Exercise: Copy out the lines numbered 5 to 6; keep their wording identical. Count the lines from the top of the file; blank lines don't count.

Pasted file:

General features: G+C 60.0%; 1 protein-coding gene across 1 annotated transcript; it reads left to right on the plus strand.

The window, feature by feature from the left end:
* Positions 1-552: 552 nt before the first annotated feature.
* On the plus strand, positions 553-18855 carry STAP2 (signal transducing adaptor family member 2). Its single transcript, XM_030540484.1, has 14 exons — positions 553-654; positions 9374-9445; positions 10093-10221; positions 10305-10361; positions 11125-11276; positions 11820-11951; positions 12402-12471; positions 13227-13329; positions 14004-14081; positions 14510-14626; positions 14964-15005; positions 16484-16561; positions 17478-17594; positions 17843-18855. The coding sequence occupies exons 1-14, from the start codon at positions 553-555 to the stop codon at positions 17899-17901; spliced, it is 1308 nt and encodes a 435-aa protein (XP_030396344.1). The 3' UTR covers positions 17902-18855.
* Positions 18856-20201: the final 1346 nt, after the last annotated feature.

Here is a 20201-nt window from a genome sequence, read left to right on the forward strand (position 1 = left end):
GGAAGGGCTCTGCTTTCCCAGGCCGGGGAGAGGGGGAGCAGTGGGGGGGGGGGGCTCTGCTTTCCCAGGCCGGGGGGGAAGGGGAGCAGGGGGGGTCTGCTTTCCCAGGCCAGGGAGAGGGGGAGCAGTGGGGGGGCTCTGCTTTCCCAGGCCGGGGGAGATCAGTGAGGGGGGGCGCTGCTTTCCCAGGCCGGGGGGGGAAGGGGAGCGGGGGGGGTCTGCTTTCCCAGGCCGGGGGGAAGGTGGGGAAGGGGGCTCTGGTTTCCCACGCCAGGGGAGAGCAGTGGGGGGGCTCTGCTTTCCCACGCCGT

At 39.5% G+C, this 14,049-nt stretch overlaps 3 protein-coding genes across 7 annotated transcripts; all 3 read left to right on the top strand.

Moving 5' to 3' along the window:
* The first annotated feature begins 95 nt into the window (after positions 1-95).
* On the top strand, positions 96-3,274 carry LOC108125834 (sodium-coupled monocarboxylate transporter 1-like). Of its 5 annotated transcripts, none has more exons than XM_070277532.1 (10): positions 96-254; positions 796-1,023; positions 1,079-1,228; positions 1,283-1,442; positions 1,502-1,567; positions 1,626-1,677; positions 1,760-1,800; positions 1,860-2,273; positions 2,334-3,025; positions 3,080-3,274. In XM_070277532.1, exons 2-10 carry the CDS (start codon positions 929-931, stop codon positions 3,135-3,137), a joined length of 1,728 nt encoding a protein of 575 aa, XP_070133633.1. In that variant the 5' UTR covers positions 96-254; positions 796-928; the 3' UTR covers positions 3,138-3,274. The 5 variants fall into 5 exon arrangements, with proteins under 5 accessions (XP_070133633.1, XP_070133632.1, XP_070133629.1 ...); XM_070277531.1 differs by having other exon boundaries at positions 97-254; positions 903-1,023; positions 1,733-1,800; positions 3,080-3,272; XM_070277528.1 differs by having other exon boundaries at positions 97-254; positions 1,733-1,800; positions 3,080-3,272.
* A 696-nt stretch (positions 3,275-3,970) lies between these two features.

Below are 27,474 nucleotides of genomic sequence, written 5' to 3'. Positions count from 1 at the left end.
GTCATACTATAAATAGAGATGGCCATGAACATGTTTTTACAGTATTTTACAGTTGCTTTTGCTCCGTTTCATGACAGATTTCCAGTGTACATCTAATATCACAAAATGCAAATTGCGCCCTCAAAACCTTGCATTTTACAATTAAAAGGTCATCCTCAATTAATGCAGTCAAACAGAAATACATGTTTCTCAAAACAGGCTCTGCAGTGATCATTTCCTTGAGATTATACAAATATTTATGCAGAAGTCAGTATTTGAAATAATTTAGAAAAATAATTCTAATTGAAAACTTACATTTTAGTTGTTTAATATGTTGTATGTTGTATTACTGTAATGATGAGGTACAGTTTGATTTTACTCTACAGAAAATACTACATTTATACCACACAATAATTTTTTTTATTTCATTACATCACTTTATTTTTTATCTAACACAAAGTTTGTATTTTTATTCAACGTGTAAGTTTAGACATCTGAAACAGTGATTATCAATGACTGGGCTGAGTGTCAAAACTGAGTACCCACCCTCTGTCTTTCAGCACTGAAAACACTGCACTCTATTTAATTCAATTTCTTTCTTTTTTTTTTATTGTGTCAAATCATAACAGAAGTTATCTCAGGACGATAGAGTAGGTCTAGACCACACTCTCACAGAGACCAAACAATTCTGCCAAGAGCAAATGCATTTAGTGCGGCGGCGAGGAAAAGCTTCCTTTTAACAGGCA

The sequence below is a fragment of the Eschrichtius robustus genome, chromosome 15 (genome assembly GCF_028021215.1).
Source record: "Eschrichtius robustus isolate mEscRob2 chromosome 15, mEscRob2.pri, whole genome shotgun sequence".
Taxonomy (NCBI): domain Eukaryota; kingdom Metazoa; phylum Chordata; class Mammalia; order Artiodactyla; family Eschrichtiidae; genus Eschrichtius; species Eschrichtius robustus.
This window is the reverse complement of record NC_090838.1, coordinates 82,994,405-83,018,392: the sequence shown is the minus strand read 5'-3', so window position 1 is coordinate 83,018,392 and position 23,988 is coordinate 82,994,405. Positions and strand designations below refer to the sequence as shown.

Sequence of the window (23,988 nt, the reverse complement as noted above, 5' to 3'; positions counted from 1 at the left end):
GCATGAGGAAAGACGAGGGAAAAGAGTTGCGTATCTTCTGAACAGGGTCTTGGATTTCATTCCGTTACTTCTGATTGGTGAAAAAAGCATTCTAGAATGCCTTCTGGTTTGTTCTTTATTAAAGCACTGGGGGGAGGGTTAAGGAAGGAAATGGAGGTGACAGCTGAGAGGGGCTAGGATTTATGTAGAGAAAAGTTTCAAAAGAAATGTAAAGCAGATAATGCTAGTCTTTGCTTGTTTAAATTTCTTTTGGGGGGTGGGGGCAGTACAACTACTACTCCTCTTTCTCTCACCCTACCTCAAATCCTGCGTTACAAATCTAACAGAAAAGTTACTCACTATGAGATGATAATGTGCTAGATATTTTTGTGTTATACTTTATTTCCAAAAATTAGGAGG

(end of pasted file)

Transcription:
* Positions 18856-20201: the final 1346 nt, after the last annotated feature.

Here is a 20201-nt window from a genome sequence, read left to right on the forward strand (position 1 = left end):